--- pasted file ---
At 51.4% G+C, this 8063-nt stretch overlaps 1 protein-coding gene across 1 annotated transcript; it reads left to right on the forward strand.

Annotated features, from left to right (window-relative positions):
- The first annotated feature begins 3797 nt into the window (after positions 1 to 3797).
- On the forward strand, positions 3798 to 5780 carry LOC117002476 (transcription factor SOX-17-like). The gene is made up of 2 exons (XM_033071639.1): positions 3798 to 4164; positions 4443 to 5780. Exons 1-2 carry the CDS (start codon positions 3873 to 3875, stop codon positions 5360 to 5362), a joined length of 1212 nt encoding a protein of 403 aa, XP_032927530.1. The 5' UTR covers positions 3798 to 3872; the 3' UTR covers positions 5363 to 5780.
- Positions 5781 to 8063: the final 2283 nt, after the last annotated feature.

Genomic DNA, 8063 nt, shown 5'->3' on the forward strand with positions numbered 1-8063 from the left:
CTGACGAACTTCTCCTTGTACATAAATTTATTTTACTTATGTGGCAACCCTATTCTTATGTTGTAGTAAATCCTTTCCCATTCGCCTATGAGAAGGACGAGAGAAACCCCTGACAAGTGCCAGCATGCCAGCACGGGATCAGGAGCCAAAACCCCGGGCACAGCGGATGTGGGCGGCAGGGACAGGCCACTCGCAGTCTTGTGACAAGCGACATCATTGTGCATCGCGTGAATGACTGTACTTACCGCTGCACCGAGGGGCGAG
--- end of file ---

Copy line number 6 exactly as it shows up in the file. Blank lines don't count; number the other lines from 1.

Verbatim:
Genomic DNA, 8063 nt, shown 5'->3' on the forward strand with positions numbered 1-8063 from the left: